The way IM occurrence depends on age and sex is incompletely described and hard to interpret etiologically. The age distribution of incident IM is dominated by a distinct peak in the middle of the teenage years [18,19].

However, as an etiological clue this is not particularly useful because the depicted rate is not really a rate, i.e. a number of IM cases divided by the time at risk of those who have not seroconverted. Rather it is a product of the prevalence of EBV-naϊve persons, the hazard rate of seroconverting and the attack rate, i.e. the fraction of primary EBV infections that is accompanied by IM.

Attack rates have only been estimated in young adults [20–23], and estimated sero-conversion rates are practically non-existent too.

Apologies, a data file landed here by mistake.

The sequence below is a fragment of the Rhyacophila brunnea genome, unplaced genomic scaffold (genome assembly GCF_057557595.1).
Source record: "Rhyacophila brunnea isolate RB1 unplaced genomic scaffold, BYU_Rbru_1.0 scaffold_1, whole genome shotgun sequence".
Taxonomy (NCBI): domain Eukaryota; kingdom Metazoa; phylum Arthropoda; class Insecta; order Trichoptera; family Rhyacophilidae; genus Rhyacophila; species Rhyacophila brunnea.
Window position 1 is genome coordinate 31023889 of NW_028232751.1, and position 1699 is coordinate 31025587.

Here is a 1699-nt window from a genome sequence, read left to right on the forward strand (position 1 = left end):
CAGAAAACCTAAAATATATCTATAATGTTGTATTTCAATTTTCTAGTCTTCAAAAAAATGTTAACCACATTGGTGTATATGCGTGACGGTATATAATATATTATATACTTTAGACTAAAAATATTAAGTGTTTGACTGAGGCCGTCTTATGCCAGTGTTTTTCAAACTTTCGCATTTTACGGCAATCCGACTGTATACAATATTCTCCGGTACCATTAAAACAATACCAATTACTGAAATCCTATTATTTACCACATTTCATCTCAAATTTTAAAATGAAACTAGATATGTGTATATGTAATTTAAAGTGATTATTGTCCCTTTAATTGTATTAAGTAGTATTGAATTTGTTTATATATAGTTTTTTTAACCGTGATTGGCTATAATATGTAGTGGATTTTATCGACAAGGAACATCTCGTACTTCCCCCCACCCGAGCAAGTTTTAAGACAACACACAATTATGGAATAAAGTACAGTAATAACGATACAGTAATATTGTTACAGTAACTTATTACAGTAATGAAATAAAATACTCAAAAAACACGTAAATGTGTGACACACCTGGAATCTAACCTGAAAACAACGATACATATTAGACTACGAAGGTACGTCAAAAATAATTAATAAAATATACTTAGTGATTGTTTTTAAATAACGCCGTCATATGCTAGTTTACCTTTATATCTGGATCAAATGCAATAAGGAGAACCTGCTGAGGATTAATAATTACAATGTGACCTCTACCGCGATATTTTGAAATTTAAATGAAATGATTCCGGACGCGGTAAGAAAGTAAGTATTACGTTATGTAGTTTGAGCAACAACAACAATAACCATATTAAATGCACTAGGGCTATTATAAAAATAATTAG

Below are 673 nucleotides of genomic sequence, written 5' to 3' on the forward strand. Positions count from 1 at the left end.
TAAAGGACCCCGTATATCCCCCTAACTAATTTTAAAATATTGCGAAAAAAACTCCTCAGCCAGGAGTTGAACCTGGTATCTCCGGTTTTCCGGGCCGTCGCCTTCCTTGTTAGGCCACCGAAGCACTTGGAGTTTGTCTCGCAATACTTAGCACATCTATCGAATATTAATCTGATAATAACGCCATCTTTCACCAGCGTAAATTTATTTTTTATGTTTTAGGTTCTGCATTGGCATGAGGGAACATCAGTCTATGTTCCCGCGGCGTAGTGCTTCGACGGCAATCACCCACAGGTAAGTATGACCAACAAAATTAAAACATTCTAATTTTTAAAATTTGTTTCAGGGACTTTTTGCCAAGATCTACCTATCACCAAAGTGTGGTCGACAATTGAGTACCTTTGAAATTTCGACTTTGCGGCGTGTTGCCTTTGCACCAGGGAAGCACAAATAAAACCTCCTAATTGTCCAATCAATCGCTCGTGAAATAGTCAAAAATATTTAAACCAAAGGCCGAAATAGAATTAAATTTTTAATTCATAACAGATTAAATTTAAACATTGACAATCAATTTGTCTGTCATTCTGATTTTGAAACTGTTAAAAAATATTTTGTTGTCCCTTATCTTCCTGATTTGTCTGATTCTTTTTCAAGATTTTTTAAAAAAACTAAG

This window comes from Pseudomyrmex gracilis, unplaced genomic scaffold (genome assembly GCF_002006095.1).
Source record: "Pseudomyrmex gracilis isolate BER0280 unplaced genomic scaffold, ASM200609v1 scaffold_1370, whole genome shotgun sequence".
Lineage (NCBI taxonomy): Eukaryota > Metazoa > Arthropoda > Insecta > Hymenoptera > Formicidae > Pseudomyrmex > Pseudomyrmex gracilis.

It would therefore be valuable to devise and fit a mathematically coherent model, projecting what would be the age- and sex-specific seroconversion rate and attack rate in a hypothetical population where the observed age- and sex-specific EBV-prevalence and IM occurrence in the target population apply.

Such a model could quantify e.g. how much of the IM teenage peak is due to changed behavior (changing hazard of seroconversion), and how much to changed susceptibility to IM (changing attack rate) in teenagers compared with pre-adolescents.

As proof of concept we therefore fitted such a model based on a few large data sets, with Danes age 0–29 years in 2006–2011 as our target population.

Background

Infectious mononucleosis (IM) is a common adverse presentation of primary infection with Epstein-Barr virus (EBV) in adolescence and later, but is rarely recognized in early childhood where primary EBV infection commonly occurs.

It is not known what triggers IM, and also not why IM risk upon primary EBV infection (IM attack rate) seemingly varies between children and adolescents. IM symptoms may be severe and persist for a long time. IM also markedly elevates the risk of Hodgkin lymphoma and multiple sclerosis for unknown reasons.